Jul 30, 2018

How the Carr Fire morphed into a towering, deadly "fire tornado"

Redding, CA
USA
by
Andrew Freedman
,
Axios
Flames from the Carr Fire burns through trees along highway 299 on July 27, 2018 near Whiskeytown, California. Photo: Justin Sullivan, Getty Images
Flames from the Carr Fire burns through trees along highway 299 on July 27, 2018 near Whiskeytown, California. Photo: Justin Sullivan, Getty Images

On July 27, the Carr Fire in California's Sacramento Valley transformed from a modest wildfire into a nightmarish, towering inferno, complete with a rotating smoke plume and roaring winds on its periphery. The fire manufactured its own weather as it exploded in size, took off down hills and across a major river, and became a killer as it entered the city of Redding, home to nearly 100,000.

Why this matters: What researchers learn about the fire's extreme behavior could save lives, as climate change makes fire conditions more volatile across the West.

Exactly how this "fire whirl" or "firenado" — depending who you talk to — happened, and what this phenomena should be called, is a matter of active scientific research.

How this works: Neil Lareau, an assistant physics professor at the University of Nevada at Reno who specializes in fire weather phenomena, said the rotating cloud that looked like a nuclear explosion is an extremely rare occurrence.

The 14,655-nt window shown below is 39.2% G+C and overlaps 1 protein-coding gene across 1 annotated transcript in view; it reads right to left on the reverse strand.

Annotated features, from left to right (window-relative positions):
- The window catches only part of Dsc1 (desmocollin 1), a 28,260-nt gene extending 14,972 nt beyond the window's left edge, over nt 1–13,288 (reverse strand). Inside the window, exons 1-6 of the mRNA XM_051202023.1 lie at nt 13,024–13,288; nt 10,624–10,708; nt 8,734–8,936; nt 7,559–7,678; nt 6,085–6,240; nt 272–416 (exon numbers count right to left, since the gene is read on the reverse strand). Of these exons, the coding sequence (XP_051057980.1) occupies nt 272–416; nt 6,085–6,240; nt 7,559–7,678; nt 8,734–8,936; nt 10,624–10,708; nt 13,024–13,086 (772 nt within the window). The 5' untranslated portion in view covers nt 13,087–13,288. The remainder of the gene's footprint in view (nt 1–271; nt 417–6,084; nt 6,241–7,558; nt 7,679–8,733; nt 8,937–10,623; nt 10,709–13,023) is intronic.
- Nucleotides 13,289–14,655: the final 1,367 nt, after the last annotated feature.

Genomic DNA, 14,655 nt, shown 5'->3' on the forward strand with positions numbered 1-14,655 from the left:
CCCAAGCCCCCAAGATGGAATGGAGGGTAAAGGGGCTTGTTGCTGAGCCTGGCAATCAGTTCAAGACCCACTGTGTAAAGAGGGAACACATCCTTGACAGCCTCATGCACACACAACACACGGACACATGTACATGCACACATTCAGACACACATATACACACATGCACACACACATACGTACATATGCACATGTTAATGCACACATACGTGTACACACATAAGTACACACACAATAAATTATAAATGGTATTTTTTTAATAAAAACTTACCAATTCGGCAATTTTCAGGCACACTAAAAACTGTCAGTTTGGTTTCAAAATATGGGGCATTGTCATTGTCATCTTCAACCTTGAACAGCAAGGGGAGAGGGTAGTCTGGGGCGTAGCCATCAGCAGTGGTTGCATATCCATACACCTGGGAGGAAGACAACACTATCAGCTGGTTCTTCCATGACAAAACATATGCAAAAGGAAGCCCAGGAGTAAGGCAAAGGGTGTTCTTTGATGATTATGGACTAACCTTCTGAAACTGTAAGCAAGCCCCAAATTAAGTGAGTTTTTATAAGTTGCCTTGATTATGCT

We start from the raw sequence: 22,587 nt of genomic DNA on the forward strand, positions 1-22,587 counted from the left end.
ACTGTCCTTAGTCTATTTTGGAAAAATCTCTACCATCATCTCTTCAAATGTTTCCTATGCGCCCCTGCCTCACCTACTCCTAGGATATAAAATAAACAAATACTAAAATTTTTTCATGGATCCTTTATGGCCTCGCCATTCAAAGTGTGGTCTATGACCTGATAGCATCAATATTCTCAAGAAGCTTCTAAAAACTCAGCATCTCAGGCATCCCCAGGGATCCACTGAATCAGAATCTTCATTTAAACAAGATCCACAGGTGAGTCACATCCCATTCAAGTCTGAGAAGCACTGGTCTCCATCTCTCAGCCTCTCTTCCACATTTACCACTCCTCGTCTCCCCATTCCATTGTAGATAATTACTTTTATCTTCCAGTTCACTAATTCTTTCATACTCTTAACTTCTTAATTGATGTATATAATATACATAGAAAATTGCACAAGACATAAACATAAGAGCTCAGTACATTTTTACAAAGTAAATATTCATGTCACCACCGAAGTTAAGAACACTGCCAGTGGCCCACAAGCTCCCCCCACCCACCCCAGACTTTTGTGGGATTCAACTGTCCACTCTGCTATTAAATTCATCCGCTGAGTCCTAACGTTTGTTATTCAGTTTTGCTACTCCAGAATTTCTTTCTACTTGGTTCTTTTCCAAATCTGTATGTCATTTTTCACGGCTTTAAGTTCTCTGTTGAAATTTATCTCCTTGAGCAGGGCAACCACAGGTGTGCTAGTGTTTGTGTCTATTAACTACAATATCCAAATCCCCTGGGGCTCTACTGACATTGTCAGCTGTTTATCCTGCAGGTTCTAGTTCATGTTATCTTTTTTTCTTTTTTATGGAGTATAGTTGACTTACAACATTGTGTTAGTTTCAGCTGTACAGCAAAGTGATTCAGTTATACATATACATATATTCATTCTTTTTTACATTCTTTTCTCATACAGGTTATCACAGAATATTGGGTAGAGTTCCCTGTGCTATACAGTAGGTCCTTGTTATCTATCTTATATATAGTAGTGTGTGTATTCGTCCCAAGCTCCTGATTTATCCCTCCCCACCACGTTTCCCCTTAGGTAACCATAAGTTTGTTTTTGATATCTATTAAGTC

Based on observations from three National Weather Service Doppler radars, video footage and eyewitness accounts on the ground, Lareau thinks the fire's behavior as it roared into Redding — jumping over the Sacramento River in the process — shows that it may best be classified as an actual tornado.

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Between the lines: The Carr Fire's rotating smoke plume acted as a chimney, venting heat and smoke away from the blaze, and sucking in air from surrounding areas. Plume-dominated fires, Lareau told Axios, occur in settings with relatively light winds but plenty of instability in the atmosphere, and their behavior can be erratic.

What's so rare, though, is to have a large part of the plume spinning like a tornado one might see in Oklahoma, creating damaging winds on its periphery, and rendering firefighting efforts futile.